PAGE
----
Peace Gardens and Market in the Burton Street community in Asheville is “a destination where community is built — a place where we learn, grow, build, create and heal together,” envisioning “a culture of sustainability that is inclusive and just – where play and work are equal, where trauma is transformed, where the world is inspired and love is expanded.” Founders and managers/artists DeWayne Barton and Safi Martin invite community members to visit and gather at the space, which through its sculptural installations present opportunities for learning about the racialized history of the area, along with a chance to contemplate the roles of structural racism, and to heal and contribute. They sell “value-added” products such as jams, jellies, pickles, salsas, relishes and sauces, and they are currently planning a community health and business incubator called Bluenote Junction.
Shiloh Community Garden offers a gathering place for members of the Shiloh community, which was displaced nearly 150 years ago from its original location when George Vanderbilt bought the land for his mountain estate. The Shiloh Community Garden hosts various community events in its amphitheater and shelter, has a pop-up market, trains and employs youth gardeners, holds cooking demonstrations and educational programs, and offers a legacy art trail and self-guided community walking tour, with benefits going to a new resource center. Several members of the Shiloh Community Association play a significant role in the garden.
The Asheville-Buncombe Food Reparations Coalition is a group of Black leaders, representatives from Asheville’s legacy neighborhoods and community organizations, and other stakeholders that convened in 2021 to “determine reparations recommendations for the city of Asheville and Buncombe County to address harms caused to food security in Asheville’s Black neighborhoods by urban renewal policies.” The coalition is engaged with food and racial and economic justice movements at the city and county levels, including the Racial Justice Coalition and the Asheville-Buncombe Reparations Commission, and is connected to national and international work.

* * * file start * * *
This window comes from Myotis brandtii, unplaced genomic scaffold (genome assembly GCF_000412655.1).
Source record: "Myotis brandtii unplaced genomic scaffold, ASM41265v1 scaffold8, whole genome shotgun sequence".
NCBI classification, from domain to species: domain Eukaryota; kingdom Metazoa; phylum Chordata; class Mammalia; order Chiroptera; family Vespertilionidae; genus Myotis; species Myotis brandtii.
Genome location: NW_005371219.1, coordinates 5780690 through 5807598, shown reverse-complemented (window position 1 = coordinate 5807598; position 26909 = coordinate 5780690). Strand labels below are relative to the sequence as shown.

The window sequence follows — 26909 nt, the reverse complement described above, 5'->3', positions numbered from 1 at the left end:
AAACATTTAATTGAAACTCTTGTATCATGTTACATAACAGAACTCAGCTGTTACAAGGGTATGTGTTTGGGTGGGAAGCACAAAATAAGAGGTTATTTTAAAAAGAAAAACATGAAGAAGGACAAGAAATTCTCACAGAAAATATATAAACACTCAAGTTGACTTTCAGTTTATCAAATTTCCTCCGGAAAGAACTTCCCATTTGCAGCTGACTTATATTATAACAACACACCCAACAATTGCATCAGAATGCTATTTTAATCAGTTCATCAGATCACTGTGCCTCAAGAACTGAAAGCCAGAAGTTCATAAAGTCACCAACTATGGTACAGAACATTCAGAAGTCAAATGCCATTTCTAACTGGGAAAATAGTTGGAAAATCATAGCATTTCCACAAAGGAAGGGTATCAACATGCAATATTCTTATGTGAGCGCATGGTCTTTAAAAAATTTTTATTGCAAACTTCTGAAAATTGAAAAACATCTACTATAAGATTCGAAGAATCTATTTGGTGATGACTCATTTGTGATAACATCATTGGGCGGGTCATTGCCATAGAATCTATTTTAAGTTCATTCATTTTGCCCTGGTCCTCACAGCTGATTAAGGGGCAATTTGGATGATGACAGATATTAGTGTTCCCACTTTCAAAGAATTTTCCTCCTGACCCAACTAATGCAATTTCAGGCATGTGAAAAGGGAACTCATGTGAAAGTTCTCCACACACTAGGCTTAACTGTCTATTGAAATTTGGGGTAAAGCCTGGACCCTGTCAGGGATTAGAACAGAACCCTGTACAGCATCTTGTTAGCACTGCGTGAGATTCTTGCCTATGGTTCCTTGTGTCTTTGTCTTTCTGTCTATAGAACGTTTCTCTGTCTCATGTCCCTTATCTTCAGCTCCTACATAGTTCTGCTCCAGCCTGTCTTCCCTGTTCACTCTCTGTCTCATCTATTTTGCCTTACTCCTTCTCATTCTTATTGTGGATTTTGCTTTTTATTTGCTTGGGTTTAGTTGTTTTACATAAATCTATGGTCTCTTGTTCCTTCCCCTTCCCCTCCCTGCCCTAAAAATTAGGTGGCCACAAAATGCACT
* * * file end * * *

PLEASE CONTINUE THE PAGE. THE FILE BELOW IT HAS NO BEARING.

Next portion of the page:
The power rests with us
While today we celebrate a national effort to reduce food waste and increase food security with the potential to influence the well-being of people in local communities, we also recognize that power to address the challenges in our food systems comes directly from us.
Led by the communities mentioned here and additional groups, we can inquire into and change our behaviors, illuminate and work to change the problems with the food systems, and support and contribute to food sovereignty and food justice in our communities right here.
Phyllis Utley is coordinator of the Asheville-Buncombe Food Reparations Coalition. Ameena Batada is co-director of the UNCA-UNC Gillings Master of Public Health program in place-based health and professor of health and wellness at UNC Asheville.